Talk:1262: Unquote

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My prediction: forever. Not sure we would recognize their star wars, though ... "Han shot first" pale in comparison to what will next generations do with it when they will be doing holographic version. -- Hkmaly (talk) 08:50, 9 September 2013 (UTC)

The idea of this makes me sad. --DanB (talk) 13:09, 9 September 2013 (UTC)

(Oh, hello, edit conflict. Anyway...) Assuming that humanity is (collectively) doomed to die off at some point in the possibly distant future, through natural cateclism, external interference or some form of self-inflicted destruction, there 'will' be a last time for every saying and quote, in their original form or morphed into the dialect/language of the future. Thus someone will say some form or other of "May the force be with you" on one final occasion, although whether it outlives (just) "Don't tell me the odds" and/or "I've got a bad feeling about this!" is a question for another day. ;) 13:16, 9 September 2013 (UTC)

Sadly, those last two examples will no doubt long outlive MTFBWY, if for no other reason than people will use them "accidentally" in casual conversation. In terms of conscious use of a Star Wars references, I'd like to think that MTFBWY would outlast them all... -- Nonnal (talk) 13:25, 9 September 2013 (UTC)

Aww. Steven Wright started the thought. I thought Randall had come up with a clever way to signal the "end" of a quote, it's death, by saying unquote!  :¬I But doesn't that also resurrect the quote! Damn!ExternalMonolog (talk) 21:13, 9 September 2013 (UTC)ExternalMonolog

Will someone please edit that misspelled "resurrect"? ExternalMonolog (talk) 21:16, 9 September 2013 (UTC)ExternalMonolog

Typing from a phone, but the title text is very likely from Neil Gaiman's recent book, The Ocean at the End of the Lane, where numerous references to a mythical "Old Country" are made. Randall seems like a Gaiman fan. Sorry for not abiding by appropriate edit/comment rules. (talk) (please sign your comments with ~~~~)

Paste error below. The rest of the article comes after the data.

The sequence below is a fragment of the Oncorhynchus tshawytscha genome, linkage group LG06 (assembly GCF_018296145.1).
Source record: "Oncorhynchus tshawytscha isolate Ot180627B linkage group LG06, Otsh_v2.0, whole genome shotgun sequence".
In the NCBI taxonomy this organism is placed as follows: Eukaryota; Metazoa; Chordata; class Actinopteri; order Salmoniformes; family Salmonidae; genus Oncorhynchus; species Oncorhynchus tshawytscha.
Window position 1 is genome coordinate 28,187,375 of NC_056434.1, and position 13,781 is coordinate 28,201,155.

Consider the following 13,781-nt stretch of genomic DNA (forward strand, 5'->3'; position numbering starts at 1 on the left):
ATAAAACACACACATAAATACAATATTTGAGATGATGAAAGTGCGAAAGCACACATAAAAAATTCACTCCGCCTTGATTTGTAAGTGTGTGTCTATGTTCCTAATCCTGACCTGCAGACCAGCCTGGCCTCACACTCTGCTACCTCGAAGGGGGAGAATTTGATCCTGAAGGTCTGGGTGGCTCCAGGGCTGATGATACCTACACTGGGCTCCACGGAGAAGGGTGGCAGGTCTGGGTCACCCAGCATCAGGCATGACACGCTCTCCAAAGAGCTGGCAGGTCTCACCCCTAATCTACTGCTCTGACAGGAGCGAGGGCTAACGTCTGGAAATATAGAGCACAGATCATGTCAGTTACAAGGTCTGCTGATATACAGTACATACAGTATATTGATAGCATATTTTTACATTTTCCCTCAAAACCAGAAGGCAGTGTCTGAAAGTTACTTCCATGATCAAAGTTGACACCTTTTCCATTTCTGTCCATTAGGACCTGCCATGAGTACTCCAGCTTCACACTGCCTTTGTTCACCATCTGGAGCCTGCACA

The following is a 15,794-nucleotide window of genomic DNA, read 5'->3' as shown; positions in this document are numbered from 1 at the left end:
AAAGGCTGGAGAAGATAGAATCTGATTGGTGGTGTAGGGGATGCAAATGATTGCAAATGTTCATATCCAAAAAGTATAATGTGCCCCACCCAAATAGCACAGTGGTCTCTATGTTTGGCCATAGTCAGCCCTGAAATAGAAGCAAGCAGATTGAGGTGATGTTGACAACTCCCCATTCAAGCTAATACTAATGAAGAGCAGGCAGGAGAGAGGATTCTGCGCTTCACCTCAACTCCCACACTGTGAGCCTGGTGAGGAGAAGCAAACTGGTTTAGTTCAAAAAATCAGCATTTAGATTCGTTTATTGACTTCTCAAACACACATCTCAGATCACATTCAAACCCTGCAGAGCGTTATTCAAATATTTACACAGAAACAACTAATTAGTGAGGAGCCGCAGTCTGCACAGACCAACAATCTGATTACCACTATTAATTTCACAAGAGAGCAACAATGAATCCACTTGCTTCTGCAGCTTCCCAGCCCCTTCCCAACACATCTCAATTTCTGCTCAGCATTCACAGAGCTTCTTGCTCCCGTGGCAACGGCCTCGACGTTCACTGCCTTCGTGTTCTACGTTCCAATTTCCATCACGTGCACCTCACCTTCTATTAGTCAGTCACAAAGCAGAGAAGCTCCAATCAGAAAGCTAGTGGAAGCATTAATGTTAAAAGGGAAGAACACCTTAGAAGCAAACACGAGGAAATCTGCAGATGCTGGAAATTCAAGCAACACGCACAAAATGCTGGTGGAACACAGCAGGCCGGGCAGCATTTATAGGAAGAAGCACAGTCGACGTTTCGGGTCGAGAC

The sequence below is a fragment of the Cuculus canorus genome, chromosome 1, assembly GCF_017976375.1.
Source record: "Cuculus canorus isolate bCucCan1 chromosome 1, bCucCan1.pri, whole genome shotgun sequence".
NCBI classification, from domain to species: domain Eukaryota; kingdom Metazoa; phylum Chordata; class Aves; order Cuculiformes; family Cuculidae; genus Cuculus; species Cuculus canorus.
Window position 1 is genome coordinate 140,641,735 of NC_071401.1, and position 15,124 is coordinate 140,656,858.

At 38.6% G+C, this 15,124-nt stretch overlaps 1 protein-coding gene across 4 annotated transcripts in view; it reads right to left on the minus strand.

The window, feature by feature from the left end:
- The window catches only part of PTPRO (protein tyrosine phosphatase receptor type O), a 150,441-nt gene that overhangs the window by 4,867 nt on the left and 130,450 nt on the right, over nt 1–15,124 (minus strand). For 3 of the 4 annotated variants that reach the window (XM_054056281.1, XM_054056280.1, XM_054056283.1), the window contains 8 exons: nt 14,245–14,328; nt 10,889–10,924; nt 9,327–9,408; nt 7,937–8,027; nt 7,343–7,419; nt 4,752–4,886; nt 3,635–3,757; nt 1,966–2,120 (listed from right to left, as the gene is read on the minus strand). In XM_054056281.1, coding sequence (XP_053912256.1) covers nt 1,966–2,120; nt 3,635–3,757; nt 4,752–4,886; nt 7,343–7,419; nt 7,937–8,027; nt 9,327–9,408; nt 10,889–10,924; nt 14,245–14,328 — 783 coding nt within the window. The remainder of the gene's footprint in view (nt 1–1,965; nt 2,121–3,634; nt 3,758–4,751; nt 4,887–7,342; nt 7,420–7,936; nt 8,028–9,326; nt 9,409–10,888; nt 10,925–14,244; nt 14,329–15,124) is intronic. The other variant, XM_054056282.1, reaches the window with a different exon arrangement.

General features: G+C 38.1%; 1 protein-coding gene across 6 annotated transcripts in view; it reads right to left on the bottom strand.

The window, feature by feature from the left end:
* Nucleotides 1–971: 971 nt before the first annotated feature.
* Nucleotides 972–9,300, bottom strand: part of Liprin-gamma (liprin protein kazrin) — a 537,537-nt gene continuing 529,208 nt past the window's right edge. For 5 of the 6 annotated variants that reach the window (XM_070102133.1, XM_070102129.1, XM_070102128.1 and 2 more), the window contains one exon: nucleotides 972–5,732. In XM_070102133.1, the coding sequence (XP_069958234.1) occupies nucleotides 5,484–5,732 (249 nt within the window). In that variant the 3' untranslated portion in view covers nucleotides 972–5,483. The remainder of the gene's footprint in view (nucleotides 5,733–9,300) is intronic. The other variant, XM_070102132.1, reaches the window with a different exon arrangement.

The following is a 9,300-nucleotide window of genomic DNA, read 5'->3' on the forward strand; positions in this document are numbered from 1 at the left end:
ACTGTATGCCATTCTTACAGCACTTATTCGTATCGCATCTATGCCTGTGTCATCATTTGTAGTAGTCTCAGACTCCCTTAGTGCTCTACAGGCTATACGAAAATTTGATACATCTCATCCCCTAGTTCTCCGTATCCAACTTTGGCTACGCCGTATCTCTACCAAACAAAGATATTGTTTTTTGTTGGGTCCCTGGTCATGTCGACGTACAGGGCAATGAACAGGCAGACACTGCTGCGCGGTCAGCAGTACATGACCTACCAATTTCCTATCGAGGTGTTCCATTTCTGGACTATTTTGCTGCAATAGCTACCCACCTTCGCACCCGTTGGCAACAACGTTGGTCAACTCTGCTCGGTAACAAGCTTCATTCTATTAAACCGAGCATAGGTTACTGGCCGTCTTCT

I don't think so. Place I most often heard of the 'old country' is immigrants, whose mother tongue is not English. The old country is where people talk like we used to, and say the sort of things we used to say, which English speakers don't have a similar expression for. Gaiman was pulling from the same source, is all. 22:47, 28 October 2018 (UTC)

It's a trap! 02:57, 10 September 2013 (UTC)

I find your lack of faith disturbing. 13:52, 10 September 2013 (UTC)
Hmmm ... in case of some form of self-inflicted destruction, which phrase have higher chance to be the last quoted Star Wars reference? "It's a trap" or "I've got a bad feeling about this!"? -- Hkmaly (talk) 09:25, 11 September 2013 (UTC)
Could this count? ;) 13:39, 11 September 2013 (UTC)

My impression is the reference to "the old country" is an ironic reference to the Star Wars opening lines "A long time ago in a galaxy far, far away...". 17:02, 11 September 2013 (UTC)

Of course, the act of noting the last time a Star Wars quote was used would automatically trigger more quotes. A little like Heisenberg, no? --Mr. I (talk) 19:23, 12 September 2013 (UTC)

Perhaps "the old country" refers to the notion that the past is "another country". As for the longevity of MTFBWY, compare with "Live long, and prosper," or one could compare it with Shakespeare -- it depends on how much the Star Wars mythology speaks of a general human experience. (talk) (please sign your comments with ~~~~)

What about the normal stuff, like "I love you. I know"? People were saying that before 1980 and generally only geeks and film buffs attach any importance to it now. The rest of us don't think about it. We also have to consider requoting. For example, I was watching The Roast (an Australian satirical news show very similar to Jon Stewart), and a member of the cast parodied the "I felt a disturbance in the Force. Like a million tiny voices cried out in terror, then were suddenly silenced" bit. (talk) (please sign your comments with ~~~~)

This just made me stand up and rapidly recite every single quote I could possibly think of. I hope I saved it. 05:43, 4 February 2015 (UTC)

Are the terms "unquote" and "Old Country" references to Orwell's 1984 in anyway? While I don't see how they are relevant, the term old country is used a lot, and "unquote" uses the language Newspeak's style of words, prefixing "un" to create an inverse, such as "ungood" instead of "bad" (talk) (please sign your comments with ~~~~)

Considering that in literature class this year, I've read part of the Epic of Gilgamesh (written circa 1700s BC), it's possible that people in the AD 3700s will be watching translations of Star Wars. /me is imagining a teacher giving the homework assignment "Watch Star Wars: Episode IV for the next lesson." 06:33, 26 May 2022 (UTC)